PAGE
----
Georgia’s only designated National Wild and Scenic River, the Chattooga originates in North Carolina and creates the northern border between Georgia and South Carolina before flowing into Lake Tugaloo. This river is a gorgeous beast, with multiple Class IV sections (even and few Class V) and is not for the faint of heart or the unskilled. However, Chattooga Section 2 is a gentler (multiple Class II, one Class III) paddle and makes for a wonderful overnight trip down one of Georgia’s most remote, backcountry rivers. For the novice looking for bigger thrills, try rafting through an outfitter in the area.
The Flint River flows unobstructed from its headwaters around Hartsfield-Jackson Airport until it forms Lake Seminole with the Chattahoochee at the Florida-Georgia border. Its northern stretches are urban, and the corridor is small but, not too far south, near the city of Griffin, the river picks up its pace as it begins to cut through the Pine Mountain Range, which at its highest elevation is 1,395ft (Mountains in Middle Georgia?!). Paddling through the Sprewell Bluff area and around Yellow Jacket Shoals is a beautiful trip with high bluffs, spritely shoals (no higher than Class II), and some of the best river fishing in Georgia. If fishing, cast for Shoal Bass, a unique species only native to the Apalachicola–Chattahoochee–Flint (ACF) River Basin (they put up a terrific fight!). Once past Po Biddy Road (a road name alone worth a mention), the characteristics of the river shift, matching that of the coastal plain, and exhibit wide, slow-moving water and great sandbar camping.
The Ocmulgee River is a gem of a river with many accessible options for day trips and overnights. Starting at the Lake Jackson Dam, its channel is wide with many shoal bar complexes (mostly Class I in size with a few Class II and one Class III). It flows off and on again for 20+ miles through the Oconee National Forest, which is excellent for public camping access. Just above Juliette, GA, the Southern Conservation Trust is proud to hold a conservation easement that borders the Ocmulgee! Below the Juliette Dam, there is an exceptional 10-mile section for a long day trip or an easy overnighter. South of Macon and the Fall Line, the river becomes very serpentine with many islands and oxbow lakes. This section is very remote and flows through a handful of wilderness management areas, making for a very primitive paddle. There is even talk of establishing a National Park along this corridor! Further south, the Ocmulgee confluences with the Oconee to create the Altamaha River, which is also worth checking out!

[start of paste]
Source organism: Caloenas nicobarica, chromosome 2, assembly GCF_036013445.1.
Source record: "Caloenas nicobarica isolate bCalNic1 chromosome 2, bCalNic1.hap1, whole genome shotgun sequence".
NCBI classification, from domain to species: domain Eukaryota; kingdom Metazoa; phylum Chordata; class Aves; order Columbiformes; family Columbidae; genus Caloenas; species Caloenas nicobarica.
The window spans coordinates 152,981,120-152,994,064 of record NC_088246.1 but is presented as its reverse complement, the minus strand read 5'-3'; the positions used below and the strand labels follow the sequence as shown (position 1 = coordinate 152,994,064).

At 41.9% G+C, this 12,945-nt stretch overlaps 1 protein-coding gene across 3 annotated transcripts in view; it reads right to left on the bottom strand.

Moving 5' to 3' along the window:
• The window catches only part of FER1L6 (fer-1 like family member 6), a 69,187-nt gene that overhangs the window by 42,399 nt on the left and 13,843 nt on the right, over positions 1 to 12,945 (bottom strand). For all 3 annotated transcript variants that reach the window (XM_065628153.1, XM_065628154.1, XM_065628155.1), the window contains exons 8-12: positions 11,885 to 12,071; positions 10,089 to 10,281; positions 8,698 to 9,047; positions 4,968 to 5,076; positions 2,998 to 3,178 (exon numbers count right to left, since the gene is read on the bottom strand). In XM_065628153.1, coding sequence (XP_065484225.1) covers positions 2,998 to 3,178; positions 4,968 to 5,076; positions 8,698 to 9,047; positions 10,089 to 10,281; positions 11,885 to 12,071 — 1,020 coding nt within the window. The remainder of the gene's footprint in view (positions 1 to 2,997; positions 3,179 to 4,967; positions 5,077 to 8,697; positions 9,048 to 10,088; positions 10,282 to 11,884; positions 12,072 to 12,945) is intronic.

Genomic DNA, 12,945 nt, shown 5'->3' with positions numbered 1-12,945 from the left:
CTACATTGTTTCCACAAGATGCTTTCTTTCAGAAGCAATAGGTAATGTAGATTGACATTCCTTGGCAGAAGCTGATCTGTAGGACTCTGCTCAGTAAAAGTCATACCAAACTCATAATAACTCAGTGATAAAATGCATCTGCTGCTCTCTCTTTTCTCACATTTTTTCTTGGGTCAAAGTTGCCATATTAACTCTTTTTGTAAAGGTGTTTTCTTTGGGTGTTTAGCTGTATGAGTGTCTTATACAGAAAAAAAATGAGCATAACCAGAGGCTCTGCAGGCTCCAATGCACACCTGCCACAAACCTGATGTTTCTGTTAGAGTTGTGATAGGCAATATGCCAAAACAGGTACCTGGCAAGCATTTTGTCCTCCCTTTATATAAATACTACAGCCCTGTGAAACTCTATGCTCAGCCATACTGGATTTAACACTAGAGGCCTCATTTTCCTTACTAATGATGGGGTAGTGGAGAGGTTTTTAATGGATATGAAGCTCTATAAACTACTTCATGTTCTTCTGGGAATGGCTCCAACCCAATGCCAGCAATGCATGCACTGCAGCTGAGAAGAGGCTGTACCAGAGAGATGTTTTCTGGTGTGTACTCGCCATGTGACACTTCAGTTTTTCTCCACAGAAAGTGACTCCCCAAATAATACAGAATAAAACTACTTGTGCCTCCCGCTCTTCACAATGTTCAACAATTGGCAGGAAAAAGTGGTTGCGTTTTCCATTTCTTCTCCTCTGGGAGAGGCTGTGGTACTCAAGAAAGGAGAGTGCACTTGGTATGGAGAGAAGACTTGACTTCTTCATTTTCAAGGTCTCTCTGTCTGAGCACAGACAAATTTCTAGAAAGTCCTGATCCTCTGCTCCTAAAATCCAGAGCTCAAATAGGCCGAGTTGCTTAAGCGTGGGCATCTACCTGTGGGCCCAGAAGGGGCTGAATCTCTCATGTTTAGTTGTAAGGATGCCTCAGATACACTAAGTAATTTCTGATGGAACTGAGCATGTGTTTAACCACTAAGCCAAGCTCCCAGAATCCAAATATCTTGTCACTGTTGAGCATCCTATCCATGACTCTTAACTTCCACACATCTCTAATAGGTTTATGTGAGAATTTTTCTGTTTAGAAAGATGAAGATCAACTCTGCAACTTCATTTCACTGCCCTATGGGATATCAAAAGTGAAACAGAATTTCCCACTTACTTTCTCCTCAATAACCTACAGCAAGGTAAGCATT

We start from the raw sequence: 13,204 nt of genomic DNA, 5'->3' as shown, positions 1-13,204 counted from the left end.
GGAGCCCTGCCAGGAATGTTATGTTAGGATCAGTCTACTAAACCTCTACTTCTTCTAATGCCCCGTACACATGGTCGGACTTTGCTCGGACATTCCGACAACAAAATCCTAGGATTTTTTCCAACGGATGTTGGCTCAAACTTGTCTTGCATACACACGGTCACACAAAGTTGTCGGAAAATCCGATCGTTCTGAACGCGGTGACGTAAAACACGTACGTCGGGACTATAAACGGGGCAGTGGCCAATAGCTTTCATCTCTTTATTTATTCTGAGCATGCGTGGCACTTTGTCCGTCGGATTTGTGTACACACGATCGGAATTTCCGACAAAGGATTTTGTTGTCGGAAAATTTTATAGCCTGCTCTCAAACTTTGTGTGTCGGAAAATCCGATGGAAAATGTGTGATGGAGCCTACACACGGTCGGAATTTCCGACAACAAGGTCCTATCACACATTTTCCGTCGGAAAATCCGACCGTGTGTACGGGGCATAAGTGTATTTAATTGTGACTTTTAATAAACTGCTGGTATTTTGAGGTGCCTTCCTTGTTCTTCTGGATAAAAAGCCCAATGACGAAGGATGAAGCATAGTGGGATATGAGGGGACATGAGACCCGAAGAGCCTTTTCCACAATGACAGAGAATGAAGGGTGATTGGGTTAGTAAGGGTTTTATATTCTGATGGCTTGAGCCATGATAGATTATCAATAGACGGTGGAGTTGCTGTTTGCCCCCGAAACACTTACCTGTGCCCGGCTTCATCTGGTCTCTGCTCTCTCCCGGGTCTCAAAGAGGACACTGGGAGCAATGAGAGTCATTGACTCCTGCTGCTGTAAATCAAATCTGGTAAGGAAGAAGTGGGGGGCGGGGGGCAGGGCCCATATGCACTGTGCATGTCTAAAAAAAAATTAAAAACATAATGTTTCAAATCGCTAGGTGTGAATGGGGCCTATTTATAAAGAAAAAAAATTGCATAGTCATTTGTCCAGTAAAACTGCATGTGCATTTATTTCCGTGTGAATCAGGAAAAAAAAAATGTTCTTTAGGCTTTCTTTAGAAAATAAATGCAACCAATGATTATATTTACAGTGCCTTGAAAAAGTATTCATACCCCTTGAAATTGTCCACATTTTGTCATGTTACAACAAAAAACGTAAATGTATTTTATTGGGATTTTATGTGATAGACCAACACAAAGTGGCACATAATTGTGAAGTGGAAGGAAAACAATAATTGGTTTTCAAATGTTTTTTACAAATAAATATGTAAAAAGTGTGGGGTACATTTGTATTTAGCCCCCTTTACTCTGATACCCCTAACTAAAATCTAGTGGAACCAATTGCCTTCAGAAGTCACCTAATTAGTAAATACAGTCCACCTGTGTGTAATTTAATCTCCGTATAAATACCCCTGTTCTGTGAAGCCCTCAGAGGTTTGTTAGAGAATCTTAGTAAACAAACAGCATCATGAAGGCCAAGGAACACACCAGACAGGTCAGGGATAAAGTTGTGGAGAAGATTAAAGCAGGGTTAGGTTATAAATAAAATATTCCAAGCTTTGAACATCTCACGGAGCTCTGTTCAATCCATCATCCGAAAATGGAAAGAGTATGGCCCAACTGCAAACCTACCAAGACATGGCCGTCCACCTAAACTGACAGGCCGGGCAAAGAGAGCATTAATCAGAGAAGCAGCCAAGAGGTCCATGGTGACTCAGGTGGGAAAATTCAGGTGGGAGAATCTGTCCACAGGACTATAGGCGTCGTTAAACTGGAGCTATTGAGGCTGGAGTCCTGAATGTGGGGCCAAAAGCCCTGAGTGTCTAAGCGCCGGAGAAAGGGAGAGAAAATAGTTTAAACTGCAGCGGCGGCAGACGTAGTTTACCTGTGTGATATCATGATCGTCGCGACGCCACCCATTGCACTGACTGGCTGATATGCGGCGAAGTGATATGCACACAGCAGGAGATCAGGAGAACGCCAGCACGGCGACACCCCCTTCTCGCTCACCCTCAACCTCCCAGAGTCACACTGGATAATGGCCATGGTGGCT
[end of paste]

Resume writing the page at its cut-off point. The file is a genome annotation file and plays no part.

The “Geech” is one of only four free-flowing rivers in Georgia and runs unimpeded for 245 miles before entering the Atlantic Ocean just south of Savannah, GA. The Geech starts small, near Hamburg State Park, but, as it travels south, it widens somewhat, creating many tupelo-cypress swamps, islands, and oxbow lakes. Not until it nears the ocean does the Geech become a giant, wide, sunny river. This makes most of the river pleasant for a primordial, shaded paddle through tea-colored waters, known as “blackwater,” created by the acidic tannins from decomposing leaves. Just don’t get lost exploring off the main river into the labyrinth of swamps and side channels!
With 6 million potential river rats out there, we would be remiss not to mention what’s available near the metro area! The Yellow River, South River, and Alcovy River are all small rivers, accessible to Atlantans within 15-45 minutes at most put-in points. Their confluence forms Lake Jackson and the original headwaters of the Ocmulgee. They can, however, have very shallow sections and/or fallen trees blocking passage. The Metro-Hooch, of course, has many accessible (albeit crowded) access points but – be aware – the water stays very cold, even in the summer, as it flows out from the bottom of Lake Lanier. Parts of the Etowah are also within the metro area, including the Etowah Indian Mounds paddle. Without a doubt, there are some great options out there, so long as you beat the traffic!
Enjoy your travels, research the river, stay safe, and go with the flow!
Canoeing and Kayaking Georgia book – this will be your best friend, I promise.